30 May

Having accurate knowledge of one’s income, assets, and liabilities is very important when going through a divorce, paternity action, or modification. Recording that information on a Financial Statement is a vital step in the family law litigation process. Yet, despite its importance, what a Financial Statement is or even how to fill one out is often a misunderstood process or is completely overlooked. 

Supplemental Probate and Family Court Rule 401 (a) states that: Except as otherwise ordered by the court, each party to a divorce or separate support action or any other domestic relations action where financial relief is requested, shall file with the court and shall deliver to the other party within 45 days from the date of the service of the summons, a complete and accurate financial statement showing, insofar as possible, the assets, liabilities and current income and expenses of both parties and children involved in the case. The form of the financial statement which each party must complete is dependent upon his or her income. Except as otherwise ordered by the court, a party whose income equals or exceeds $75,000.00 must complete the long form financial statement. A party whose income is less than $75,000.00 must complete the short form financial statement.

See https://www.mass.gov/supplemental-rules-of-the-probate-and-family-court/supplemental-probate-and-family-court-rule-401-financial-statement

When going through a divorce, both parties are required to complete and file their respective Financial Statements with the court. It a necessary document needed before any divorce can be finalized and is utilized throughout divorce and other domestic relation actions.

At first glance, Financial Statements may seem like trivial data entry, as the form seeks information about how much one spends on all aspects of life such as a mortgage or rent, utilities, groceries, and all living expenses. Parties assume that they can estimate those costs and that is enough to suffice the court. Unfortunately, this could be detrimental to the party completing the Financial Statement.

It is very important for clients to take their time to determine actual expenses as opposed to estimation of expenses. This involves going through credit card statements, bank statements, or even receipts that are being held onto. Income can come from a variety of sources, including, but not limited to, jobs, inheritance, investments, rental properties, etc. The goal is to make the most accurate assessments of one’s financial situation. This information is used during the current case and all future cases to determine the financial situation of each party, including if there has been a material change in financial circumstances between cases.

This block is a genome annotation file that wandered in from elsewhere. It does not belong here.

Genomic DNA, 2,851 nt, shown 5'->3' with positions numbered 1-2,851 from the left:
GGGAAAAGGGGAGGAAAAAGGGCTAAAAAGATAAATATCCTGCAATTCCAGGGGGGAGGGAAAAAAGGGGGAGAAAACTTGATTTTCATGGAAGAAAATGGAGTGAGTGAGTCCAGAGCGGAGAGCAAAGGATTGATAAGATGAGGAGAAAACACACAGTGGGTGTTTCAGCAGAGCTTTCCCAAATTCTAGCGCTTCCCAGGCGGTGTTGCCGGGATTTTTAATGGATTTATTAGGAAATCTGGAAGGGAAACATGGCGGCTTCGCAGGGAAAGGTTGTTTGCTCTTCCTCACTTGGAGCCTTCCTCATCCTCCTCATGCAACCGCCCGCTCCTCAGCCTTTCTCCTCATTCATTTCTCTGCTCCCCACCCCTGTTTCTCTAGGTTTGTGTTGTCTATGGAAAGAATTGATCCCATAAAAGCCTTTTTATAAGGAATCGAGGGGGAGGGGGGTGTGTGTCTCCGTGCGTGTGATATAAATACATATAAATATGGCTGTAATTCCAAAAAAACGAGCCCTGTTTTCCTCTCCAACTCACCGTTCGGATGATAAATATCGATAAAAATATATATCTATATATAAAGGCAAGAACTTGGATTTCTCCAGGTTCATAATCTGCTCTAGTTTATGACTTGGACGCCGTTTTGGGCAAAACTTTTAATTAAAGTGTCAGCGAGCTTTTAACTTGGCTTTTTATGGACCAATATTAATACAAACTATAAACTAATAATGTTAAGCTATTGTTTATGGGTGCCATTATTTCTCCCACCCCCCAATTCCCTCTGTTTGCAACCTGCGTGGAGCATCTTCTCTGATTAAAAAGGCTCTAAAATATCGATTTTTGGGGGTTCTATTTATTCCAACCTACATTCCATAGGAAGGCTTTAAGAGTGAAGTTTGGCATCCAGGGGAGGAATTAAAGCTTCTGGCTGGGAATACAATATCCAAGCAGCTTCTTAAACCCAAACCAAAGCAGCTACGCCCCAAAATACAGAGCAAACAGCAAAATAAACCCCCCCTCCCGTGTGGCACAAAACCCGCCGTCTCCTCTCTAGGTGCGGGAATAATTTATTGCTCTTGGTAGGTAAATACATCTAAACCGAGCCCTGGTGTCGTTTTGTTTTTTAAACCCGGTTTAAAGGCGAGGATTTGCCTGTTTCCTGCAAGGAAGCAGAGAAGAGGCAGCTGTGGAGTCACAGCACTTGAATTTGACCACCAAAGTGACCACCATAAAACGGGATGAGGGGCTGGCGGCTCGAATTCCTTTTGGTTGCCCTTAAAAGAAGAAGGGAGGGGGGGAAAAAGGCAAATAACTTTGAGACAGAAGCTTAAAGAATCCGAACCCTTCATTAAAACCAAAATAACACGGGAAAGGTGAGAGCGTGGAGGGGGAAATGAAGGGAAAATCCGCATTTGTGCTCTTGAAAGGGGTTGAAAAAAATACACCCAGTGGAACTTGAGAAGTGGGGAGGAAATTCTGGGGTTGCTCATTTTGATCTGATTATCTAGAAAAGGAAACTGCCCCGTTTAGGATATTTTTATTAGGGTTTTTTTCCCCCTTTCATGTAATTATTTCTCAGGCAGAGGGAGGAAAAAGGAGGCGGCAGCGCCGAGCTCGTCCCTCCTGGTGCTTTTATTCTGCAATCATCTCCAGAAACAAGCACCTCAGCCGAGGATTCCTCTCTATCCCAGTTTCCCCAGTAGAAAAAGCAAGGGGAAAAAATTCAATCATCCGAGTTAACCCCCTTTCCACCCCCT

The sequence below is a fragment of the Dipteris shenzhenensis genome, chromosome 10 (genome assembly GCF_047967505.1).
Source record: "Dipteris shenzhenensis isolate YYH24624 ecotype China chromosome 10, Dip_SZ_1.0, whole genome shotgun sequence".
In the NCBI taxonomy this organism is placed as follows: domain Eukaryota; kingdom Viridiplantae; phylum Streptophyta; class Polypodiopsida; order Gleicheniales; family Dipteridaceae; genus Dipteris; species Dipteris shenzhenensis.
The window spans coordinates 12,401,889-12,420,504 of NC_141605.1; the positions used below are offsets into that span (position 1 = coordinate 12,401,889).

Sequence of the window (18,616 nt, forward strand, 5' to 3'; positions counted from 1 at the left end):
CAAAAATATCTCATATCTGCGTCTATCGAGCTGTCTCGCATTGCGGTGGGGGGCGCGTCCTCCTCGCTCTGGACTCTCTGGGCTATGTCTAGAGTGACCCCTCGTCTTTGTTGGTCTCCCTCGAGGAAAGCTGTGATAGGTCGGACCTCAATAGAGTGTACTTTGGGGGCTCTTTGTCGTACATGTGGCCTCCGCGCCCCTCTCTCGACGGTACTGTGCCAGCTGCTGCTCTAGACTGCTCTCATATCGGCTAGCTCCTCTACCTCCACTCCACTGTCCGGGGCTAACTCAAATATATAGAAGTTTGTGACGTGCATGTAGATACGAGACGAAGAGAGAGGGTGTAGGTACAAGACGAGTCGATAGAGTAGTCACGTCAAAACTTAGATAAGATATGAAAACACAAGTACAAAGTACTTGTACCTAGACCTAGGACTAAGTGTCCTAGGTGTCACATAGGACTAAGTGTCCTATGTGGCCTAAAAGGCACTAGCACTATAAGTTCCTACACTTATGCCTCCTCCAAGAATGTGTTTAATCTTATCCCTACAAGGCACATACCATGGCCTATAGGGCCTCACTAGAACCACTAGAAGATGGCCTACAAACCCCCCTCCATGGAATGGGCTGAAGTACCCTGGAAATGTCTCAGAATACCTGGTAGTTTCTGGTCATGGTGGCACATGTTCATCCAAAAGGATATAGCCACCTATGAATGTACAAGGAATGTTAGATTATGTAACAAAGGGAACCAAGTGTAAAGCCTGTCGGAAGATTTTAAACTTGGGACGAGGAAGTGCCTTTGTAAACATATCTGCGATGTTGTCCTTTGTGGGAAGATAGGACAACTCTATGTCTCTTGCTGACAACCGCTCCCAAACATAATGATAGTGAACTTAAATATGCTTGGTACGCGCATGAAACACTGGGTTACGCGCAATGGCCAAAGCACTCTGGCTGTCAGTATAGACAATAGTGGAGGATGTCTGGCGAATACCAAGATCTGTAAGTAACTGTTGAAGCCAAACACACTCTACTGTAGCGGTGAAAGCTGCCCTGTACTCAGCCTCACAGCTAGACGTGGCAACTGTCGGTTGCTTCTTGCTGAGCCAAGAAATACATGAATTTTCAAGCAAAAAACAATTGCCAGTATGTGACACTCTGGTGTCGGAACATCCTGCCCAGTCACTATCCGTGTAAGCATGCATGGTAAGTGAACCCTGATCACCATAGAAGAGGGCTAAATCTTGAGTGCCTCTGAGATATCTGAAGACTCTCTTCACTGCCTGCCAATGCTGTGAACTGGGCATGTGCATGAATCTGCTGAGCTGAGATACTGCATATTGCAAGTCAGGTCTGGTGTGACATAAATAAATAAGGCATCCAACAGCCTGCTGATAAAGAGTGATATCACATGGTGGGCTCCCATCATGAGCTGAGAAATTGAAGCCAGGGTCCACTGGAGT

What does this mean for someone going through a divorce, modification or paternity actions? The Financial Statement will be considered in determining division of assets, alimony, weekly support, and child support if applicable. It is imperative to ensure that the finances listed are accurate.

Each party will sign the Financial Statement under the pains of penalty of perjury. When the parties are before the court, a judge will inquire if each party has accurately disclosed assets, income, and liabilities. In a divorce hearing, the judge will ask if the party reviewed the spouse’s Financial Statements and if they believe their spouse accurately disclosed the same information. All of these questions are asked under oath, so it is crucial that all available information is listed accurately.

Clients will sometimes ask if the Financial Statement is really that important if the divorce is uncontested and both parties get along well. The answer is Yes. Even parties to an amicable divorce can find themselves needing to seek an amendment to judgments due to a material change in circumstances. This can happen if a party loses their job or becomes unable to work or possibly when there is a change in custody. The Financial Statements completed at the first action will be compared with future Financial Statements if the parties find themselves back in court to modify their existing agreement.  

Our firm works closely with our clients to produce an accurate Financial Statement that discloses all assets, income, and liabilities so that the court and parties can rely on the document.